Why you should grow flowers in the vegetable patch

Why you should grow flowers in your vegetable garden

When I first started our garden here we had a clean slate. As space is limited, I vowed to only grow things we could eat. It was a pretty big pipe dream, and whilst the majority of things we grow here are edible, I have let that 100% edible garden slide a little bit. However, I still want plants, that if not edible, are functional in our organic garden. 

The one thing that we’ve started integrating a lot more into our vegetable gardens is flowers. I always used to avoid flowers, simply because space was limited and I couldn’t afford it for something that was pretty over something we could eat. I mostly started growing flowers for my daughter, as a toddler, she loved picking, organising and playing with flowers. Then after interviewing an entomologist inside our Dirt Lovers community I realised how integral flowers had been to the success of our veggie patch.

Why you should plant flowers in your vegetable garden

We did a lot of talking on companion planting, and the one of the key things we realised is that flowers offer so much to beneficial insects which help balance out the bad insects.

Flowers attract beneficials to your space, they provide nectar and pollen to beneficial insects and thirdly they provide shelter and protection for them. The trifecta of attracting insects which keep everything in balance and make our job a lot easier in having a healthy thriving vegetable garden. 

How you can integrate flowers in to your patch

The most simplest thing is to ensure when your planting your garden that you include some form of flower amongst your other vegetables. If like me, space is of a premium, you can try hanging pots of flowers, or containers scattered around nearby.

We have a dividing bed between our vegetable garden that I call my insectary – here I focus on planting flowers only in between our main growing spaces. It has worked really well, we’ve had many generations of praying mantis hatch in this  

Flowers can be edible as well!

When I was on my quest for 100% edible garden I did a lot of research on what was edible, I had a lot of inspiration from Sarah at Basilea Herbs. I found a Jasmine that is edible. I found that dahlia bulbs are actually edible. There were so many unexpected flowers that were edible – even roses and lavender! We have an entire collection of resources of edible flowers inside our Dirt Lovers membership if you want to expand your edible flower knowledge.

Letting things go to seed just for the flowers

If you’re still not convinced that flowers are not worth the space in your vegetable garden then let your vegetables go full cycle, even if you’re not interested in collecting seed (who wouldn’t be, it’s basically free plants). Things like dill and coriander are like homing beacons to ladybugs. Asian greens and mustards get big love from Australian Native bees. And regular honey bees LOVE basil flowers. 

Flowers we grow in our veggie patch

Some examples of some of the flowers we grow in our garden include.

Sweet Alice 

This is our favourite go to.  We use it mostly as a living mulch but it also attracts parasitic wasps and hover flies. The downside is if you have a 4 year old boy who loves to collect caterpillars as pets, you’ll find they explode into parasitic wasp larvae instead of the butterfly. In the right conditions, it will self seed prolifically. We sell our saved seeds here.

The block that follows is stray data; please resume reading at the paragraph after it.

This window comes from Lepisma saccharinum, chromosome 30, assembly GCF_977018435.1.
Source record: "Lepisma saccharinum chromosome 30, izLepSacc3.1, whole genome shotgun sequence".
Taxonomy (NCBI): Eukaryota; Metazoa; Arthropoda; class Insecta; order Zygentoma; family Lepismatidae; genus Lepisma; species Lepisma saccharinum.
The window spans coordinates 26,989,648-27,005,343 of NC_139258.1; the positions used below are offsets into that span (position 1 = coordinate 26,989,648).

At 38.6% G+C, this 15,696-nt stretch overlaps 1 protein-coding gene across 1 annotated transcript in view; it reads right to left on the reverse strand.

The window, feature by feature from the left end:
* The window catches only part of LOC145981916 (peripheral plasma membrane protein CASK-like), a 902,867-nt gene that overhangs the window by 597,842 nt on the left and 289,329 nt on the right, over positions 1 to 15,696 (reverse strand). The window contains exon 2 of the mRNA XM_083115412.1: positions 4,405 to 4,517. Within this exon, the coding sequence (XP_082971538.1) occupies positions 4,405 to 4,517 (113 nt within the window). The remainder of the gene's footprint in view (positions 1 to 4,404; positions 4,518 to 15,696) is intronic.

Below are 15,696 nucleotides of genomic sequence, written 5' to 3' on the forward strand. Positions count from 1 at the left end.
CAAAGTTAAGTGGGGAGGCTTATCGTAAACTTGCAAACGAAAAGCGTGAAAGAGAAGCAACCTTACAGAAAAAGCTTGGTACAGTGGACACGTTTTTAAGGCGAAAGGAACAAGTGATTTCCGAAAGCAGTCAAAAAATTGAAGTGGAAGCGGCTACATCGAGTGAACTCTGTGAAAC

Calendula

Ladybugs and bees use this one a lot. You can use the petals to make healing salves (steep the dried leaves in oil)  or even fresh in a salad is lovely. They also call the dried leaves  poor mans safron.

Cosmos

Nothing gives me wildflower vibes more than cosmos planted en mass. We haven’t planted cosmos in years, yet every year they self seed prolifically. Again the petals are also edible. 

Cornflower

The colour of the blue cornflower is a homing beacon for pollinators. It’s such a pretty flower and is used a lot in cake decorating as well. 

Borage

An edible flower again with a similar colour that is really enticing for pollinators. This one is used a lot in cocktails and has a cucumber flavour.  

Sunflowers

I feel like sunflowers just belong in the vegetable patch. They are a bright sunny face that makes everyone smile. Of course you can eat them, but the bees adore them. We harvest ours for treats for the chickens. We sell our seeds for sunflowers here.

Nasturtium

Another pretty stock standard in any veggie patch. You can eat the flowers, the petals are peppery but my kids actually showed me if you break off the end tip of the flower and suck on it – you get a hit of sugar! My mind was blown (I think grandma showed them). Some people also collect the green seeds and create poor man capers. I mostly grow them as a decoy plant for cabbage moth caterpillars and a living mulch. 

I’d love to know if you’ve started integrating flowers into your vegetable garden? What types do you grow, leave a comment below!

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4 thoughts on “Why you should grow flowers in your vegetable garden”

  1. Tracie Pribilovic

    I have a very large veg garden, as we are on acreage. Amongst all the vegetables I grow herbs that let go to seed like rocket, Thai basil, sweet basil, dark opal basil, coriander and dill. I’ve also added snap dragons, bracyscome (splendour blue), fried egg flower and billy buttons…..but the gold medal goes to Californian Poppy – my native bees go absolutely nuts for it and of flowers for months and months.

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